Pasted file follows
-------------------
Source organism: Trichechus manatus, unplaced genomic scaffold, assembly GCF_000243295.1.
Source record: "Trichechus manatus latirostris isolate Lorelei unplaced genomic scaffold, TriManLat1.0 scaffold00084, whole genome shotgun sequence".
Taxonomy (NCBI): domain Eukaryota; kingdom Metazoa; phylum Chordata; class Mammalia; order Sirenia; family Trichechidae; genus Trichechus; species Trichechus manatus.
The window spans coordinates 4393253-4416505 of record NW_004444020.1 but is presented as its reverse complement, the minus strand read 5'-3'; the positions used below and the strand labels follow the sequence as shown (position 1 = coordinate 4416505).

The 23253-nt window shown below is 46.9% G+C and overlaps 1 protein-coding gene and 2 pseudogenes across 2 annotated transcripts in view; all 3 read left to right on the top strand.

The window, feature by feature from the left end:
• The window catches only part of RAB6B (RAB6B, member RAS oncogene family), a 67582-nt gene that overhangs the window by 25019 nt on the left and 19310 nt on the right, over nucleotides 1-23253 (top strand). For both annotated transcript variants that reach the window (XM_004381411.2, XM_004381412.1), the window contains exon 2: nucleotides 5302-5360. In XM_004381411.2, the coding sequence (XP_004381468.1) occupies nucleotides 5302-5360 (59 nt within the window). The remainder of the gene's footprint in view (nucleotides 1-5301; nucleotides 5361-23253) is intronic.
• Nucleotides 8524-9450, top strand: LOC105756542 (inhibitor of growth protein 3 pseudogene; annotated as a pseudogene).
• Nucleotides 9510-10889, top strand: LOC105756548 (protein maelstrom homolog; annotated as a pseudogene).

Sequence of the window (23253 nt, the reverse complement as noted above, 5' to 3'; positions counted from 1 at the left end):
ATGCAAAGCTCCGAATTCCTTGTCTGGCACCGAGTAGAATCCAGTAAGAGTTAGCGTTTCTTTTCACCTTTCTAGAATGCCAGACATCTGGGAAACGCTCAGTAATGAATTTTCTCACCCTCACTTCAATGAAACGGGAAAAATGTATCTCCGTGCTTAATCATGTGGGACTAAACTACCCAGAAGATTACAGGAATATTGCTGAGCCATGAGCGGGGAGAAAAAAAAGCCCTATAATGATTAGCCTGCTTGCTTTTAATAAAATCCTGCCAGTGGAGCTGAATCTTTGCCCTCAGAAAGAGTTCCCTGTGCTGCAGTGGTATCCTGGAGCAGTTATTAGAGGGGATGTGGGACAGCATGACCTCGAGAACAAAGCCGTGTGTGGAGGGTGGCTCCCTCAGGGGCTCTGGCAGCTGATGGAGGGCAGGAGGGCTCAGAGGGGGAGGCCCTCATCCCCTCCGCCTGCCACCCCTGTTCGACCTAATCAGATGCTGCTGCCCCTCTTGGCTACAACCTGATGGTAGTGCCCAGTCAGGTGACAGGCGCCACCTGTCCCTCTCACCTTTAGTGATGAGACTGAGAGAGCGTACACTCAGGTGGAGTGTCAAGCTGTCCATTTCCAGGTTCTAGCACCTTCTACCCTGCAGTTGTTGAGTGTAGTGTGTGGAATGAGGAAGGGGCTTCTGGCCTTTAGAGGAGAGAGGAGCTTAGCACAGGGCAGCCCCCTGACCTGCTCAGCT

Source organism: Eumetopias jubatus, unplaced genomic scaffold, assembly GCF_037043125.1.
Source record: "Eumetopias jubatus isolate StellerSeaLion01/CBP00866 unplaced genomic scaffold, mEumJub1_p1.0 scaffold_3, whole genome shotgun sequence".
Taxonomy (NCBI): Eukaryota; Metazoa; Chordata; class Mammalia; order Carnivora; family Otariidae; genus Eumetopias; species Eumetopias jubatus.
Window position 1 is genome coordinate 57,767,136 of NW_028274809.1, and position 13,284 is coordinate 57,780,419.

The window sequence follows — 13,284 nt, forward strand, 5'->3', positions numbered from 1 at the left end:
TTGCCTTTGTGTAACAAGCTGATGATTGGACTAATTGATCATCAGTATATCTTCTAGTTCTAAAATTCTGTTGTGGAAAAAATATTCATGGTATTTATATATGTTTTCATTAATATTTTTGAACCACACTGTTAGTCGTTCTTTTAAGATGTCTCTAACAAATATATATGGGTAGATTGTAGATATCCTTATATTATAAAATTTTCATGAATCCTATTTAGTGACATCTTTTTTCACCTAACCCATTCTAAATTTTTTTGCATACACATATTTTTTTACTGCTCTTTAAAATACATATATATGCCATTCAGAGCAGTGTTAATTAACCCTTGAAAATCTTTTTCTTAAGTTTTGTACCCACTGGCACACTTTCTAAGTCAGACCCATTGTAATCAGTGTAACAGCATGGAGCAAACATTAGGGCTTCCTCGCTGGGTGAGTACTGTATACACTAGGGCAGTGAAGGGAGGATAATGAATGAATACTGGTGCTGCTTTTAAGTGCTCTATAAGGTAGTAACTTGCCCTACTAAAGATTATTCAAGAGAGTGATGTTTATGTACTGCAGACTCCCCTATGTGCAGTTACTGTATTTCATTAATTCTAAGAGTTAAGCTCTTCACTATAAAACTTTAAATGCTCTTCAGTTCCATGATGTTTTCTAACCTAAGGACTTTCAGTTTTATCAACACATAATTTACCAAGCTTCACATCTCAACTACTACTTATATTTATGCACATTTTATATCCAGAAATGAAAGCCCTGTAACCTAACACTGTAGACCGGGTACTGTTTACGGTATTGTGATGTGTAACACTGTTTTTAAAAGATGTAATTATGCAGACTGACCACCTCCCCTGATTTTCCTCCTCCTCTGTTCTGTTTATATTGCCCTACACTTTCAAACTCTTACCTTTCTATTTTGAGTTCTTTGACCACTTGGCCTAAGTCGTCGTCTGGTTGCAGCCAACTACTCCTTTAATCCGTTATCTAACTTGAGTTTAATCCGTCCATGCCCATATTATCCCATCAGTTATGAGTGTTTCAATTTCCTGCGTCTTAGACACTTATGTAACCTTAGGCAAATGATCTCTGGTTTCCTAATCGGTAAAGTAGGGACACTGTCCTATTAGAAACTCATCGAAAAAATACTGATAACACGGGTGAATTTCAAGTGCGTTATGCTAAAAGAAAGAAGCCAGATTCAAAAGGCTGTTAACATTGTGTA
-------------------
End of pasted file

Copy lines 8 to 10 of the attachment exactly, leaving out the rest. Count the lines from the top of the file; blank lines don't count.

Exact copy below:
• Nucleotides 8524-9450, top strand: LOC105756542 (inhibitor of growth protein 3 pseudogene; annotated as a pseudogene).
• Nucleotides 9510-10889, top strand: LOC105756548 (protein maelstrom homolog; annotated as a pseudogene).

Sequence of the window (23253 nt, the reverse complement as noted above, 5' to 3'; positions counted from 1 at the left end):